Naaman recognized his malady and need for healing. We may need to be praying God would reveal to people in our sphere of influence their sinfulness and need for forgiveness. Because before people can receive the good news of God’s salvation, they first need to affirm and confess the bad news of their sinful and hopeless condition apart from Jesus. In short, we should pray they would see their need for a Savior.
The Initial Rejection of God’s Man and God’s Message
“Then Naaman went with his horses and chariot, and he stood at the door of Elisha’s house. And Elisha sent a messenger to him, saying, “Go and wash in the Jordan seven times, and your flesh shall be restored to you, and you shall be clean.” But Naaman became furious, and went away and said, “Indeed, I said to myself, ‘He will surely come out to me, and stand and call on the name of the Lord his God, and wave his hand over the place, and heal the leprosy.’ Are not the Abanah and the Pharpar, the rivers of Damascus, better than all the waters of Israel? Could I not wash in them and be clean?” So he turned and went away in a rage” (2 Kings 5:9-12).
Naaman left in a huff after Elisha shared the simple means of healing. You see, Naaman pridefully had his own idea of how he should be healed. God’s means of healing in this narrative is the only way!
Spiritually, there are only two ways of healing or roads to heaven, nirvana, paradise. Man’s means of forgiveness is “do” and is insufficient, while God’s means of forgiveness in Christ is “believe” and is sufficient. (See also John 3:16, John 14:6, John 20:31, Acts 4:12) In fact you will find the word believe 98 times in the gospel of John.
Can it really be that simple, believe? Yes!
If you’re sharing of the gospel is rejected initially or has been rejected continually by those with whom you’ve shared, do not be discouraged. Research shows it typically takes several exposures to a clear gospel witness before someone puts their trust in Christ. In the meantime, continually entrust that person or those people to the Lord.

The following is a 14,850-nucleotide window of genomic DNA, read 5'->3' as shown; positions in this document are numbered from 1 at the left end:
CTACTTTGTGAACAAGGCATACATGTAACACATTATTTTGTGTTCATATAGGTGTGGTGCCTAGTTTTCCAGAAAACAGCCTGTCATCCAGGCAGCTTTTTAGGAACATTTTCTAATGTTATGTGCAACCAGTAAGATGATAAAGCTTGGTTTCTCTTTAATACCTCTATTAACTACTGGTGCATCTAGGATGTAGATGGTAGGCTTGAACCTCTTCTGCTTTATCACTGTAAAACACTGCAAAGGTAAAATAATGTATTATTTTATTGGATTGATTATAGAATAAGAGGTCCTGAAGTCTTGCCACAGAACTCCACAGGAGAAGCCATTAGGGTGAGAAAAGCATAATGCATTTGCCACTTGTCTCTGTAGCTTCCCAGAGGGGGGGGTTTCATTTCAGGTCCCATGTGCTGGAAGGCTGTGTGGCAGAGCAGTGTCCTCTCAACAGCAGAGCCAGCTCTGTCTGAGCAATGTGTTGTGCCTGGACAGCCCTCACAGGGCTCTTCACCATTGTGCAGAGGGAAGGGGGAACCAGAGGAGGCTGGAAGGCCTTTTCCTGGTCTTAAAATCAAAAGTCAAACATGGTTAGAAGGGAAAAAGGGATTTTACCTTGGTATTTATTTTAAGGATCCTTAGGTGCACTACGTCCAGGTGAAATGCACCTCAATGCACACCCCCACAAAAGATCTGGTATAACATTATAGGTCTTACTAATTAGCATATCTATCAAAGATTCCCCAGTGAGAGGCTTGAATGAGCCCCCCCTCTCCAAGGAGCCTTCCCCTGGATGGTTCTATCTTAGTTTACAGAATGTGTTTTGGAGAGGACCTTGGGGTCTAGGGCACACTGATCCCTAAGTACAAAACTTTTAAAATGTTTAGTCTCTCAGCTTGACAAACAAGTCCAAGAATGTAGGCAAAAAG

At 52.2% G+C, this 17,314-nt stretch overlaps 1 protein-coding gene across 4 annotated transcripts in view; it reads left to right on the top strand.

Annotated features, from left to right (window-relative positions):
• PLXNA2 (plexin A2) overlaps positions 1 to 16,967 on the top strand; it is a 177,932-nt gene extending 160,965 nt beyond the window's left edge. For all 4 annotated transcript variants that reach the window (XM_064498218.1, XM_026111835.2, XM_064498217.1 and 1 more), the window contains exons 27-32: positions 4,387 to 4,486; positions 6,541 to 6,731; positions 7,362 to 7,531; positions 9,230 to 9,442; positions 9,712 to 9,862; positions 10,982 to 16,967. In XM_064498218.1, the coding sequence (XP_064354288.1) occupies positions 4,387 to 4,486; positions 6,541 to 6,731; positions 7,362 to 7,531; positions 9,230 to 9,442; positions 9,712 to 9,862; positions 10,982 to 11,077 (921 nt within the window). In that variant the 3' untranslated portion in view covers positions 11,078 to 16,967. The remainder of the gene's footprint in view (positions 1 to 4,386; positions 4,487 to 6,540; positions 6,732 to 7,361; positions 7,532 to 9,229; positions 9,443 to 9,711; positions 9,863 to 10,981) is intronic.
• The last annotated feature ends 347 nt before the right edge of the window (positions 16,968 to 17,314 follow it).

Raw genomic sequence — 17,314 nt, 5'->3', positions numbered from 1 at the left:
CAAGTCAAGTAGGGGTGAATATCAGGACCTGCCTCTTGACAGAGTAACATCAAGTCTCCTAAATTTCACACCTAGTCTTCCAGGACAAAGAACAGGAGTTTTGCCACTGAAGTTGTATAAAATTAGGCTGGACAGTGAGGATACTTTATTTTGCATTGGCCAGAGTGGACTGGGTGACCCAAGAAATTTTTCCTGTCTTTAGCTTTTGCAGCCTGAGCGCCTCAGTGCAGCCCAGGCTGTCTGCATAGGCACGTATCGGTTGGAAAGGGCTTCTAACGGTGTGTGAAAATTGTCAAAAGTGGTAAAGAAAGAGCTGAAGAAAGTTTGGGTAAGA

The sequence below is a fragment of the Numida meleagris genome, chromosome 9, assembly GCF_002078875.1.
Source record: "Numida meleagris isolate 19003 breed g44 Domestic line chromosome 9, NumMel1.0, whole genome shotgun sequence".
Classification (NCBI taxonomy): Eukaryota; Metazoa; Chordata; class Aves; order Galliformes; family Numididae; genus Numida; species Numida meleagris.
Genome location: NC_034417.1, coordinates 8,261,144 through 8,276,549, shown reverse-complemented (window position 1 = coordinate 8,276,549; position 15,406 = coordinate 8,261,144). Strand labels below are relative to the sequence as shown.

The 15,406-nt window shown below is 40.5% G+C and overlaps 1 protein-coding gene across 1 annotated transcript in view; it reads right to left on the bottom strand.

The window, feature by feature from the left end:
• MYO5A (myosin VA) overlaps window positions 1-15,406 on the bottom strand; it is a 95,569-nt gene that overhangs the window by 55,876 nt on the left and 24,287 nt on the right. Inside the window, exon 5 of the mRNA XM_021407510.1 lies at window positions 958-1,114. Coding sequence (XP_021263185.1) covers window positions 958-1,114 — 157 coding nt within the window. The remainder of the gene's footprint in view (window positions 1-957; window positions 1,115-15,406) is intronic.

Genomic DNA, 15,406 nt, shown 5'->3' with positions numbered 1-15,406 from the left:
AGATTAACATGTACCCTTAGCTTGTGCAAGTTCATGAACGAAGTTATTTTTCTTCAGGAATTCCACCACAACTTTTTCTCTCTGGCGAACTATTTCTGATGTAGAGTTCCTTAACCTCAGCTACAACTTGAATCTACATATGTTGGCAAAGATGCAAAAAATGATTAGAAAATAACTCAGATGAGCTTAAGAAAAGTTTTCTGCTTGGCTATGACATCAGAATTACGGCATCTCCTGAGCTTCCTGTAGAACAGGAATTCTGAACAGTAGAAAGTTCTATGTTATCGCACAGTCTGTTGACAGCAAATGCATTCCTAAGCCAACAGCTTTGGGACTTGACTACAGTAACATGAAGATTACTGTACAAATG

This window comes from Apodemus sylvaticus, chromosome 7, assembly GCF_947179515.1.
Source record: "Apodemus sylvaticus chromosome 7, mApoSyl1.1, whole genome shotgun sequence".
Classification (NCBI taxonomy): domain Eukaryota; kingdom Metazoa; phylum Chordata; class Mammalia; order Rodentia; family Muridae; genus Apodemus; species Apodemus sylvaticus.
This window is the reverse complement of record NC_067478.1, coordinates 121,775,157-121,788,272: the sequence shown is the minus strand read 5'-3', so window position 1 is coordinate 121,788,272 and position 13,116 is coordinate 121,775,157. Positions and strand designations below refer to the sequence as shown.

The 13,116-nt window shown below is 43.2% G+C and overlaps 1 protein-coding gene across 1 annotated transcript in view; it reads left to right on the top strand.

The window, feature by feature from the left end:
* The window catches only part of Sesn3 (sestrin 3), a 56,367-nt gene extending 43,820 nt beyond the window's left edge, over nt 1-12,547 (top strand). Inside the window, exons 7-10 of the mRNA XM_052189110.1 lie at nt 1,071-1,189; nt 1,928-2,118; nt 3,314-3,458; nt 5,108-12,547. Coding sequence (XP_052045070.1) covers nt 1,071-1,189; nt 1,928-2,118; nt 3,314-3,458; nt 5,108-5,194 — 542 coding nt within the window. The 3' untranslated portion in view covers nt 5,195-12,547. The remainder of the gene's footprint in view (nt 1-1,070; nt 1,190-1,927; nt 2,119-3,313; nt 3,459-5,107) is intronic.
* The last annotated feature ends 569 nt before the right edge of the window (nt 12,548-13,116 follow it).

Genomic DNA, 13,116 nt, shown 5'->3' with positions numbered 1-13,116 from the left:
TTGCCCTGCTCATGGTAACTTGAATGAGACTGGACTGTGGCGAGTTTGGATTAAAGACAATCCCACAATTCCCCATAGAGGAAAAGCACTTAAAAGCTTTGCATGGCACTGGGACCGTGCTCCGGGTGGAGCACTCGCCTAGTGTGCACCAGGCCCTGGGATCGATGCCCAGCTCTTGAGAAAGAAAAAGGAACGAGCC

From Pride to Humility and Healing
“And his servants came near and spoke to him, and said, “My father, if the prophet had told you to do something great, would you not have done it? How much more then, when he says to you, ‘Wash, and be clean’?” So he went down and dipped seven times in the Jordan, according to the saying of the man of God; and his flesh was restored like the flesh of a little child, and he was clean” (2 Kings 5:13-14).
God used a humble servant to again share the message of healing with Naaman. Ultimately, he takes heed, humbles himself, and in faith, washes and is healed.
People are called to believe in Jesus in order to be spiritually healed: “if you confess with your mouth the Lord Jesus and believe in your heart that God has raised Him from the dead, you will be saved” (Romans 10:9).
Just as the “Son of Man did not come to be served, but to serve and give His life as a ransom for many” (Mark 10:45), you and I are called to serve others by sharing the gospel, the one message that saves.
As we think about those in our lives who need Christ, may we remember our journey to faith – how God humbled and healed us. May we be patient and longsuffering in our witness, praying that God would deliver them out of pride and into a place of humility, belief and spiritual healing that can only be found through in Jesus! Amen.
“Humble yourself in the sight of the Lord and He will lift you up.” – James 4:10